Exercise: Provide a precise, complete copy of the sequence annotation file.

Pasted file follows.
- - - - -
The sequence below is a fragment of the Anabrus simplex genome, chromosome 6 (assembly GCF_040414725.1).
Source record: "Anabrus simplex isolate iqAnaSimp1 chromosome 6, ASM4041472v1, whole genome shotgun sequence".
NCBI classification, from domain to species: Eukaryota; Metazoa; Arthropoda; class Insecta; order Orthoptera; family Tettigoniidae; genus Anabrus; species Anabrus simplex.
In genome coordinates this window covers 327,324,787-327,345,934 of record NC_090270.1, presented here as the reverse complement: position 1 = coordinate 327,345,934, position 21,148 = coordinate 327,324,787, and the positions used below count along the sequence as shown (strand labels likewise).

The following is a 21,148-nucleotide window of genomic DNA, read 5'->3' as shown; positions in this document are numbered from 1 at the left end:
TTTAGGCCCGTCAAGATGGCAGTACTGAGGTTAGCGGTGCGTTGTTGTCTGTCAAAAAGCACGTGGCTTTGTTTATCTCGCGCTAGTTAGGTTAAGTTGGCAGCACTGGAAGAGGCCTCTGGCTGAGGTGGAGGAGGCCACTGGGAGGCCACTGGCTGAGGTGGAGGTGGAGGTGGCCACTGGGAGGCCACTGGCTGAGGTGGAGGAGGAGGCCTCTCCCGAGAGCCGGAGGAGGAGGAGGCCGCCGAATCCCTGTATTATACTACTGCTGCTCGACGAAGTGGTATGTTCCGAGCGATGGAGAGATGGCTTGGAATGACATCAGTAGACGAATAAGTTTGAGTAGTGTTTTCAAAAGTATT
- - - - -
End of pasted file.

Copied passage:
The sequence below is a fragment of the Anabrus simplex genome, chromosome 6 (assembly GCF_040414725.1).
Source record: "Anabrus simplex isolate iqAnaSimp1 chromosome 6, ASM4041472v1, whole genome shotgun sequence".
NCBI classification, from domain to species: Eukaryota; Metazoa; Arthropoda; class Insecta; order Orthoptera; family Tettigoniidae; genus Anabrus; species Anabrus simplex.
In genome coordinates this window covers 327,324,787-327,345,934 of record NC_090270.1, presented here as the reverse complement: position 1 = coordinate 327,345,934, position 21,148 = coordinate 327,324,787, and the positions used below count along the sequence as shown (strand labels likewise).

The following is a 21,148-nucleotide window of genomic DNA, read 5'->3' as shown; positions in this document are numbered from 1 at the left end:
TTTAGGCCCGTCAAGATGGCAGTACTGAGGTTAGCGGTGCGTTGTTGTCTGTCAAAAAGCACGTGGCTTTGTTTATCTCGCGCTAGTTAGGTTAAGTTGGCAGCACTGGAAGAGGCCTCTGGCTGAGGTGGAGGAGGCCACTGGGAGGCCACTGGCTGAGGTGGAGGTGGAGGTGGCCACTGGGAGGCCACTGGCTGAGGTGGAGGAGGAGGCCTCTCCCGAGAGCCGGAGGAGGAGGAGGCCGCCGAATCCCTGTATTATACTACTGCTGCTCGACGAAGTGGTATGTTCCGAGCGATGGAGAGATGGCTTGGAATGACATCAGTAGACGAATAAGTTTGAGTAGTGTTTTCAAAAGTATT